Irrespective of the precise term employed, there is no doubt that mass atrocities have occurred, and are continuing to occur, in Tigray. The international response to these atrocities has failed to reflect the severity and magnitude of the crisis. In 2021, the Office of the UN High Commissioner for Human Rights and the Ethiopian Human Rights Commission conducted a joint investigation, however, the final report has been widely criticised for its lack of impartiality. The Ethiopian Human Rights Commission is an Ethiopian government body, responsible to the same government that has been accused of committing many of the atrocities. Meanwhile, the UN Security Council has failed to adopt a single resolution on the crisis. In early 2021, an attempt to pass a resolution calling for the “immediate cessation of hostilities” had to be abandoned after India, China, and Russia objected on the grounds that it constituted interference in the internal affairs of Ethiopia. Last month, as the crisis escalated, UN Secretary General António Guterres remarked: “The situation in Ethiopia is spiralling out of control. The social fabric is being ripped apart, and civilians are paying a horrific price.” Even then, the Security Council was unable to agree on so much as issuing a statement on the situation.
World Health Organization Director General Tedros Adhanom Ghebreyesus, who is from Tigray, has repeatedly expressed his frustration with the poor international response to the crisis. Last month he commented, “There’s no other situation globally in which six million people have been kept under siege for almost two years,” noting further there was only “a very narrow window now to prevent genocide.” Earlier this year, reflecting on the paucity of attention given to the Ethiopian crisis compared to that in Ukraine, he remarked: “I need to be blunt and honest that the world is not treating the human race the same way,” he said. “Some are more equal than others.”
What can Australia do?
Australia has the opportunity to demonstrate its commitment to human rights and the responsibility to protect through a stronger policy response to the crisis in Tigray. First, the Albanese government needs to make a strong statement condemning the mass atrocities in Tigray. It must condemn the role of the Ethiopian government and allied forces in perpetrating crimes against humanity and war crimes. It can also call upon the Ethiopian government to allow immediate and unfettered humanitarian access to Tigray, in accordance with the peace agreement. The Australian government would also be well placed to communicate this statement directly to the Ethiopian government.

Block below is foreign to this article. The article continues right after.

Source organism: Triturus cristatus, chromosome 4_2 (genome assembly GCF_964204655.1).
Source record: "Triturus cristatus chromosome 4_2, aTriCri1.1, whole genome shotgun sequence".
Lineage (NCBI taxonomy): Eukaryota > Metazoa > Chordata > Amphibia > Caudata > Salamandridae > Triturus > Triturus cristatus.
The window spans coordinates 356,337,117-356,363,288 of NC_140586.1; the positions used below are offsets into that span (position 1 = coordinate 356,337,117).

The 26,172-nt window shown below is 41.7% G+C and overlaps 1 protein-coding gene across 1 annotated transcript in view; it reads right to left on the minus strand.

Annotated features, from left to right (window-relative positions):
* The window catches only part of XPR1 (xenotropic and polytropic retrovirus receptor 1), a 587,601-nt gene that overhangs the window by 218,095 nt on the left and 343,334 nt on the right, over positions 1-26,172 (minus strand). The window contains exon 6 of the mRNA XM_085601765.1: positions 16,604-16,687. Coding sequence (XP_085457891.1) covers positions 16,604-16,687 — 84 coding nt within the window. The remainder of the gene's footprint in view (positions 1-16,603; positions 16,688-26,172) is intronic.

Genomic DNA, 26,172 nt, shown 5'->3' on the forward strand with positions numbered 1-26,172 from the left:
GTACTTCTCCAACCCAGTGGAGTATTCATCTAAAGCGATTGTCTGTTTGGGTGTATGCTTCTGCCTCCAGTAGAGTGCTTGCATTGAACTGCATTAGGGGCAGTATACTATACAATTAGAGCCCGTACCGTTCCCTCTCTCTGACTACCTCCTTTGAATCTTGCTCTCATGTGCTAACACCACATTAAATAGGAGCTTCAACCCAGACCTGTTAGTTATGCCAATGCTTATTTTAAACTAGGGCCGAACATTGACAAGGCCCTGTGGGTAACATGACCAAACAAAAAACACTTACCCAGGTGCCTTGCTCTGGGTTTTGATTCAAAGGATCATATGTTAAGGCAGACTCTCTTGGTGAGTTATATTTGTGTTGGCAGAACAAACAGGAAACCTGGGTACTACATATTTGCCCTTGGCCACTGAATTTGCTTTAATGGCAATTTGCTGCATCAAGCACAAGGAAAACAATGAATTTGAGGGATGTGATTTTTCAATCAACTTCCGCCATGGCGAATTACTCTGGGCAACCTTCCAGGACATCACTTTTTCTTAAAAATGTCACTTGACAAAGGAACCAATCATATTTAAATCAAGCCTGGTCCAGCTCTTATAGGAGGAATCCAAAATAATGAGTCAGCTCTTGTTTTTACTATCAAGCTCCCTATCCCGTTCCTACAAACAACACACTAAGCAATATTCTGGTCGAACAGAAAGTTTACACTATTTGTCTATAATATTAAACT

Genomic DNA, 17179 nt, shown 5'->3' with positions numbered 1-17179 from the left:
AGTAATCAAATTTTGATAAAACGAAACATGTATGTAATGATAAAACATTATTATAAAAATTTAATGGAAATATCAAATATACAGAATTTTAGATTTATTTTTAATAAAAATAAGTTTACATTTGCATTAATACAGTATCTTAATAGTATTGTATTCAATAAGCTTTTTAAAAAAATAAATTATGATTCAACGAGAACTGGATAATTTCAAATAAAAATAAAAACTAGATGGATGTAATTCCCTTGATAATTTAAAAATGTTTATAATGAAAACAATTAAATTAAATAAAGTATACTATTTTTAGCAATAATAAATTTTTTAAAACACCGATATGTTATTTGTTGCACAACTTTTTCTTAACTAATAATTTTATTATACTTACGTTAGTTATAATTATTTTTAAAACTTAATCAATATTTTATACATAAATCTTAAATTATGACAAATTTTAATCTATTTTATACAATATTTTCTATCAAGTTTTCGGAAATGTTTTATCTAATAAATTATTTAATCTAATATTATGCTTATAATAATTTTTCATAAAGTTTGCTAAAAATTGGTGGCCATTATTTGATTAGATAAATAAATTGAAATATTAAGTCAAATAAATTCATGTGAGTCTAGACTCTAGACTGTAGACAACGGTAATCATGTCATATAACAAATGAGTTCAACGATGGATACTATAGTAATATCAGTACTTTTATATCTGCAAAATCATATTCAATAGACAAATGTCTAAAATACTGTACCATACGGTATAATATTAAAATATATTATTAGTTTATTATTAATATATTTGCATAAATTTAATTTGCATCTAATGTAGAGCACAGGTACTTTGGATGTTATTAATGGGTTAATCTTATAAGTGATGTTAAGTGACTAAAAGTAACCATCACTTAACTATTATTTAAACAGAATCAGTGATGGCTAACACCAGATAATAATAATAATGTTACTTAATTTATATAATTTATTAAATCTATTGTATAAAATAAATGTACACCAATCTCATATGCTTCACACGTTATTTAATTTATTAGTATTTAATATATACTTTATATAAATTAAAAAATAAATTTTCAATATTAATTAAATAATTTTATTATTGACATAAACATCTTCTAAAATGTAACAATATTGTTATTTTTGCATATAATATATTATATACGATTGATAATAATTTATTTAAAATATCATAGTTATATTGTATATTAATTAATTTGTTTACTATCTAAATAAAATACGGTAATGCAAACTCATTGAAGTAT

The current crisis also demands a greater humanitarian response from the Australian government. To date, Australia has donated $6 million in humanitarian assistance to the World Food Programme in response to the famine in Tigray. It has also provided $15million in assistance to the broader hunger crisis in the Horn of Africa. While welcome, this is just a tiny fraction of what is needed. It also contrasts markedly with the $65 million in humanitarian assistance (and over half a billion of total assistance) given in response to the crisis in Ukraine. In the last week, the World Food Programme has successfully delivered humanitarian aid to Tigray for the first time in months. Nonetheless, the situation remains catastrophic, with a “staggering” level of need in the region, according to Guterres. Australia needs to assist the international community to take advantage of the current access to the region by providing substantial humanitarian assistance for the hundreds of thousands of Tigrayans currently facing starvation. The scale of the crisis demands a humanitarian response commensurate with that of the crisis in Ukraine.
Finally, in recognition of the mass atrocities in Tigray, Australia needs to include within its refugee intake a dedicated allowance for refugees from Tigray. These might also include ethnic Tigrayans who have been unable to return home from overseas since the outbreak of the crisis two years ago. Many of these are international students who have now finished their degrees but cannot return to Tigray for fear of persecution. These educated young people could make a valuable contribution to the Australian economy.
Deborah Mayersen is a Senior Lecturer in International and Political Studies at the University of New South Wales Canberra at the Australian Defence Force Academy. Deborah’s research expertise is in the field of genocide studies, including the Armenian genocide, the Rwandan genocide and genocide prevention. Her publications include On the Path to Genocide: Armenia and Rwanda Reexamined (Berghahn Books, 2014), and the edited volume A Cultural History of Genocide in the Modern World (Bloomsbury, 2021).
This article is published under a Creative Commons Licence and may be republished with attribution.